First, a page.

Portugal and Spain have a unique opportunity to collaborate further than ever because they both share the same problems. Portugal is also a country of Suckers, of professional politicians who have taken absolute control of society in spite of their frequent incompetence. A Sucker-free Portugal is possible. I have called this fiction-state Reypública.

A wonderful people, the Portuguese are nostalgic and polite, and deeply pessimistic. Resignation predominates as it does in Spain. Afraid, they still live the Portuguese grandeur of the former times when Portugal was a World Power, an Empire. Those times are over, I am afraid, no matter how much we refuse to open our eyes and wake up. Portugal lost its last colonies in 1973, whereas Spain lost its last colonies well before in 1898.

Spain is already present in Portugal, the Portuguese might say. Indeed the well-known department store El Corte Inglés has recently opened stores in Lisbon and Porto. The Portuguese love to purchase in El Corte Inglés. Many of the bank branches in Lisbon and Porto also belong to BBVA, Santander Totta or Banco Popular. Some Portuguese still travel to Badajoz or Ciudad Rodrigo to do their groceries at Mercadona, the Valencian supermarket chain commanded by billionaire Juan Roig which still has not opened any stores in Portugal.

Portugal and Spain could collaborate to the point of integration: integrating armies and diplomacy, mutualizing the debt, enforcing the learning of Spanish in Portugal and Portuguese in Spain, uniting the sport leagues and the University space so that any Portuguese student can study in a Spanish University and any Spanish student can study in a Portuguese University. The list of possibilities goes on.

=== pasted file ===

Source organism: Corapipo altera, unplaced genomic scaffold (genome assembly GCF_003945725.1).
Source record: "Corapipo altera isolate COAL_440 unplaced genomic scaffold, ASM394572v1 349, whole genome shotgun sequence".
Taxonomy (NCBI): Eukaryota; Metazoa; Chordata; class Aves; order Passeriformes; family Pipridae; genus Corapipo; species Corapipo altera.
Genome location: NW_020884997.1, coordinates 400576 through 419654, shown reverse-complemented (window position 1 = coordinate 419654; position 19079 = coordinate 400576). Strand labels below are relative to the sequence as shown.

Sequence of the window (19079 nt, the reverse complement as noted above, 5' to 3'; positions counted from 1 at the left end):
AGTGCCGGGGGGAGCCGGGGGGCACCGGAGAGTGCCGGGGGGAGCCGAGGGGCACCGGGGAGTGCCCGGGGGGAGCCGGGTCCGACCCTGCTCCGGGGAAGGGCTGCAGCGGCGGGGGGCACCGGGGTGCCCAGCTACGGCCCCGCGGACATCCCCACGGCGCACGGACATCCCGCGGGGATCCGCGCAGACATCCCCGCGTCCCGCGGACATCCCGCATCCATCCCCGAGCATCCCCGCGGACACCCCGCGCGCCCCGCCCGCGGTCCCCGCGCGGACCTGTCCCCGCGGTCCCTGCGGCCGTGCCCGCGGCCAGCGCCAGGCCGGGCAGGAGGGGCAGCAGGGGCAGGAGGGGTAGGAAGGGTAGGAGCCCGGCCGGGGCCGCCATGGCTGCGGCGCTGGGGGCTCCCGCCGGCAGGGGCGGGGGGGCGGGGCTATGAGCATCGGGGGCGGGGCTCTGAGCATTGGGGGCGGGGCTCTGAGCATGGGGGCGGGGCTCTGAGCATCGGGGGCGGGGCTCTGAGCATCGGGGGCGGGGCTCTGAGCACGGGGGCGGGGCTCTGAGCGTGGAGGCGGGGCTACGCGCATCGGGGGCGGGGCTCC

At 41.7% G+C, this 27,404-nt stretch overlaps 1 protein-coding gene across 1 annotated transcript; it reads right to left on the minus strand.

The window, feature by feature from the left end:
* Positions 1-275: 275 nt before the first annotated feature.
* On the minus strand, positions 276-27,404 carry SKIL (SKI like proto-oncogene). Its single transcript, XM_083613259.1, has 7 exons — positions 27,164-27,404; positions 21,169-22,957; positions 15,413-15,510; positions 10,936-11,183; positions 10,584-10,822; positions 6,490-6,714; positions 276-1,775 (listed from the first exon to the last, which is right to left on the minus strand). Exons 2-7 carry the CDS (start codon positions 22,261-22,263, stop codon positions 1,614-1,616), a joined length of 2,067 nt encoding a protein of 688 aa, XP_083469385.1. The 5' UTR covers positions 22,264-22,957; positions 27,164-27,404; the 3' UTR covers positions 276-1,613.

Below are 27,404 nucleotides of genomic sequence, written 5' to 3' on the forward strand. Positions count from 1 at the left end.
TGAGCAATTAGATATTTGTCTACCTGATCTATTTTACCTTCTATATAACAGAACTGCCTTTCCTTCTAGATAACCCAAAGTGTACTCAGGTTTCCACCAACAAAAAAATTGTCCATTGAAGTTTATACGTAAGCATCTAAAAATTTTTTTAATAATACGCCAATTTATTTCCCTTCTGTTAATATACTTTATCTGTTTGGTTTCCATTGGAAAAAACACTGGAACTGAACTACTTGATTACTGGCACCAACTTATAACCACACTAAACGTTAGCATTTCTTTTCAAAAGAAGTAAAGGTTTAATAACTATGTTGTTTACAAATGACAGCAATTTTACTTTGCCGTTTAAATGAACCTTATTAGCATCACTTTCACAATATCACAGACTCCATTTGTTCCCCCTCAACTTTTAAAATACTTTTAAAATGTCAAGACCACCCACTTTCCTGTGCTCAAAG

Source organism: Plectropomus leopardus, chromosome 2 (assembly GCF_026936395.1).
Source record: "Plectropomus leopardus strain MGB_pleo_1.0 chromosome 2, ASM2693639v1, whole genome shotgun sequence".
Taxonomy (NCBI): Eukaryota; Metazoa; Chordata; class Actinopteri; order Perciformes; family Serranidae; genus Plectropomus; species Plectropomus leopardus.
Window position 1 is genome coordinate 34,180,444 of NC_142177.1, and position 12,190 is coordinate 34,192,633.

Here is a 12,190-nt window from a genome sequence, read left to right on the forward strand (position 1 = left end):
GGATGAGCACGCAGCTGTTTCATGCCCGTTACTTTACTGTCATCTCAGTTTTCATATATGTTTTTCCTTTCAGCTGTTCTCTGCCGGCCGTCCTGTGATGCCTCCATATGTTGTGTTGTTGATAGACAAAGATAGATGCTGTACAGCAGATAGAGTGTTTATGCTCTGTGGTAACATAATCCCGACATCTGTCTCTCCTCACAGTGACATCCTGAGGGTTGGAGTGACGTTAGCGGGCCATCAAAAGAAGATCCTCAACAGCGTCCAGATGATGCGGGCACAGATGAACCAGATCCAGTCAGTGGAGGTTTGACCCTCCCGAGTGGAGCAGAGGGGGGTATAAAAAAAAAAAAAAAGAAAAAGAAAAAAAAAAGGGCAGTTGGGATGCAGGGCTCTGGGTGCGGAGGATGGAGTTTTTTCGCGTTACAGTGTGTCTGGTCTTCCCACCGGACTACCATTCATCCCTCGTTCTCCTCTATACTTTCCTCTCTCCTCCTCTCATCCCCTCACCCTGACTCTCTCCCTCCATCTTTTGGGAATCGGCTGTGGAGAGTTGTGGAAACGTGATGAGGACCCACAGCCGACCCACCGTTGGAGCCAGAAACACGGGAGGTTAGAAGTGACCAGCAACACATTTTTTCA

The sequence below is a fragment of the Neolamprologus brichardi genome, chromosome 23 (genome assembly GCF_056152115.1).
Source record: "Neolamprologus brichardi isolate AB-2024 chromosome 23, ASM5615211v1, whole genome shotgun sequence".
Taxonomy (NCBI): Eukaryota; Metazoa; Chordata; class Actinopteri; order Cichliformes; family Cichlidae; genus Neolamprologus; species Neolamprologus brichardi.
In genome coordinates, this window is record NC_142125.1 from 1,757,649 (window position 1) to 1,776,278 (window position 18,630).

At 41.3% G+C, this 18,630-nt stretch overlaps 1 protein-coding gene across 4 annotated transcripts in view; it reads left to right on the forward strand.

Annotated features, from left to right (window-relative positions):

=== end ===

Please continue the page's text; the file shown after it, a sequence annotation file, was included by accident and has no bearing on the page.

Yet we are afraid. The Portuguese are afraid of the old Castille's threats not realizing that Spain no longer looks to Portugal -- as it should do -- but to France and Germany. The Spaniards are incompetently unable to design a territorial understanding where all nationalities including Castille, Catalonia and the Basque Country can coexist. Spain is the fragile state that seems to always be breaking apart, unless and unfortunately a Dictator imposes a centralist mode which guarantees unity: "España una, grande y libre" was the Francoist motto. Regrettably Spain might have been one, but it was never neither great nor free during the Francoist regime.

Paul Preston, Edward Malefakis and Stanley Payne are the World's best alive historians on Iberian matters and affairs. We desperately need pragmatic outsiders to help us design Reypública, the new Iberia for a twenty-first century and beyond.

José Saramago was right about the new Iberia. There is no other way forward than integration if we do not want to go bankrupt and become absolutely irrelevant. A united Iberia might well inspire Belgium and the United Kingdom at a time of weak territorial integration which seems to be reinforced by the determination of the Scots and the Flemish.

Thou shall not be afraid, Portugal, for integration will respect your tradition, your language, your history. Yet you are Spain's obvious companion, to share, to learn, to embrace a better future ahead, together once and for all.